Thanks for all the info and pics. Bet it was well worth all the work.
Whole hog on a spit. - Page 4
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Was it worth the work? If I looked at it in dollars & cents... no, not at all. I could have brought the pig to a local bakery and they would have roasted it in their oven, I could have picked it up when it was done, and in the end, I could have saved maybe 50 bucks.
On the other hand, My friend & I put the roaster together, stuck the pig on it, and had a great time together while the pig was cooking.
That time we spent together was absolutely priceless.
In the end, yes... it was worth every single moment.
My last experience with a full hog (not mine), they wrapped the hog in chicken wire and let me tell you, the pig pickings off that chicken wire, once they removed it from the hog were pretty tasty. Good luck with your smoke. I'm anxious to keep on reading about it.
AK, morning... If this is your first, I learned to slit the skin as fat pockets formed... my buddy said it keeps the skin from falling off the hog.... which is not good.... and it keeps the meat from falling off the hog as it cooks too... we also wrapped the skin on the hog with butchers twine to keep it in place.... ain't pretty but it did the job... the twine had to be tightened up throughout the cooking process as the meat shrunk.... It was the best pig I ever ate..... Dave
Total cooking time was about 4 hrs.
It looks fairly simple to make. I haven't had a chance to go to my friend's place to take pics of the details yet.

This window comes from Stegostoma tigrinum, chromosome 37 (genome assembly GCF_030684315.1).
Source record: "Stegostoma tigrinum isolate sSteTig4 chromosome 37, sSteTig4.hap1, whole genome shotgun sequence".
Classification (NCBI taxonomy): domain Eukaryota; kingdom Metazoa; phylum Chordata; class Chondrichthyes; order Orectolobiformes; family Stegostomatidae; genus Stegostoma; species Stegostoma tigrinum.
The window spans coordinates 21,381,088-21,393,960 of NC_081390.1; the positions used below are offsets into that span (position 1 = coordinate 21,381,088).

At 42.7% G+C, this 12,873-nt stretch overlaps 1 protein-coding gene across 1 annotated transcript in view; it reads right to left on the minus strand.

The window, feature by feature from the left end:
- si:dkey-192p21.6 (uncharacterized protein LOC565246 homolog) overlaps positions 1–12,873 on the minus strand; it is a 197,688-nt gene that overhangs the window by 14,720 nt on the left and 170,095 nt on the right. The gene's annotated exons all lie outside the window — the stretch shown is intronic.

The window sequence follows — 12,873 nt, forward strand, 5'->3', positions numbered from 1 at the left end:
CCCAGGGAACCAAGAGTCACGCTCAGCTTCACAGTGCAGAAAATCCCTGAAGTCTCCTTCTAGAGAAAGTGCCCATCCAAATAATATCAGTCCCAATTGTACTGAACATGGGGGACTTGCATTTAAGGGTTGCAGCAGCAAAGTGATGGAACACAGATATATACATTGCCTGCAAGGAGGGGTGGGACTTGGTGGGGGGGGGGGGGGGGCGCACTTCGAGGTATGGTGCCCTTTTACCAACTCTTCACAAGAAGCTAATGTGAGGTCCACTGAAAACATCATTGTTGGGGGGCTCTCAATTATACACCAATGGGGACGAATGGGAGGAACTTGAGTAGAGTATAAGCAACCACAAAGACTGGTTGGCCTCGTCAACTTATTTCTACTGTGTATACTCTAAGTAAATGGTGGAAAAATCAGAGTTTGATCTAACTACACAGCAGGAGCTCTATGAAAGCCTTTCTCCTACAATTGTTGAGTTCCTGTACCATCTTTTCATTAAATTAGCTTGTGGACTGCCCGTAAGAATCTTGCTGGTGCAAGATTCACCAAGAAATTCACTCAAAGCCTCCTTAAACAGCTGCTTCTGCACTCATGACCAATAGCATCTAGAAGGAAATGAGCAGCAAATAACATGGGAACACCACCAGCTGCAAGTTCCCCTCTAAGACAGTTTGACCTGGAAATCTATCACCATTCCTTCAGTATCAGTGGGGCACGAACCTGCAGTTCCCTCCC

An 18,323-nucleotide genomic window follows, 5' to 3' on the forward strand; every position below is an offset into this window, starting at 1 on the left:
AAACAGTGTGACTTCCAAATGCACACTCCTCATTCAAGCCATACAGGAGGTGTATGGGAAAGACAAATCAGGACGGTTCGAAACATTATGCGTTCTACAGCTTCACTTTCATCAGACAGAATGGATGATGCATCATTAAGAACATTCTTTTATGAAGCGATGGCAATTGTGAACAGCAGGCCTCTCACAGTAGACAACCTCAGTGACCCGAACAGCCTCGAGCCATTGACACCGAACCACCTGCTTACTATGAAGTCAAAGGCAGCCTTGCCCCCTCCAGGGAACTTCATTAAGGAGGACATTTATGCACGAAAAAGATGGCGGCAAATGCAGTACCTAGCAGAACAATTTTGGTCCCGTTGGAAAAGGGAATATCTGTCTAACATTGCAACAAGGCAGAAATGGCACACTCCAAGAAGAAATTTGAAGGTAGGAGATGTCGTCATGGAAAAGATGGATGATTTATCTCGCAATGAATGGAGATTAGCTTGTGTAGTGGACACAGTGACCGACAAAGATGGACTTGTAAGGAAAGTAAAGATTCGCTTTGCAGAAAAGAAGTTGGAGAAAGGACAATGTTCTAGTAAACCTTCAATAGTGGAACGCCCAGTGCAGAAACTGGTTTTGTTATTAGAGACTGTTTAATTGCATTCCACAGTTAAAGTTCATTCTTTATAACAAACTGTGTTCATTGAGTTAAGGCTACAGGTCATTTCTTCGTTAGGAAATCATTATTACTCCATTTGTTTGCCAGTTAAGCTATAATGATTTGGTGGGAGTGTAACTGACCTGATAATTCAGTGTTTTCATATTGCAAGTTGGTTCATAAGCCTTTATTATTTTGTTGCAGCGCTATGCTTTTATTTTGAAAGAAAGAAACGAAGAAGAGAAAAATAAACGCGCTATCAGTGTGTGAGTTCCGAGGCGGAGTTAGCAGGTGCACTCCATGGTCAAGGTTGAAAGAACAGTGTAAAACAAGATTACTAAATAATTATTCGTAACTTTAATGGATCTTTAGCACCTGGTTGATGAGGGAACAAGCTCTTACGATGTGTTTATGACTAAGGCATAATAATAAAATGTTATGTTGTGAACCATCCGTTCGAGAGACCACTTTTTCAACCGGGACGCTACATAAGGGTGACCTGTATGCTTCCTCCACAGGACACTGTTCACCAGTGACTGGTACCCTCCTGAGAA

The bottom is basically an H frame with the ends framed off so it looks like a squared off B. A sheet of steel is welded to the top. One side is a boxed frame with the motor assembly, and is attached by 2 bolts to the bottom. A sheet of steel is welded to the side of the frame that attaches to the bottom, and there is a hole where the spit fits through.
The other side is a simple frame with sheet steel welded to it. It also attaches with two bolts to the bottom. The back is designed to hook onto the frame tubes of each side and then is just clamped near the bottom so it doesn't flap around in a wind. The top piece is made the same as the back but it just sits on top to help keep the heat in.
The spit was made with stainless steel tube with holes drilled through at several places to allow anchoring skewers used to hold the pig steady. These holes were then sleeved and welded to the spit so that no "goop" could get inside the spit..
The charcoal tray is just a simple tray made out of stainless with 2" high sides, and it just sits on the bottom raised by a couple of interlock bricks to keep it a few inches of the bottom of the roaster.
That's a fast smoke in most smokers and yours was wide open in front. That must have been one very hot fire. Any tradeoffs that you saw or tasted in the results? If you were to do it again, what would you change?
We have a guy in Fairbanks that builds his pit on site. He comes in with a flatbed loaded with builder's blocks. Lays the floor and walls, then sets down a piece of steel sheeting and lays the pig sprawled on top and finishes with enough blocks to put a lid on it. He took second in pork one year. It's the only category he ever entered. Does the whole pig and has a great family reunion at the same time. Someone figured out what he was doing one year and mentioned it to him. That was sad because he stopped coming back and didn't need to stop. Anyone and their families competing at the Alaska State BBQ Championship are welcome to free camp sites for the weekend.
Yeah, I was surprised it was done that quick, especially since the temperature was just above freezing with a bit of wind. I was expecting 5-6 hrs.
As for changing things, no there isn't anything I would do different. The meat was really tender & juicy, nicely cooked through. Even the leftovers were good a few days later and not tough & dry.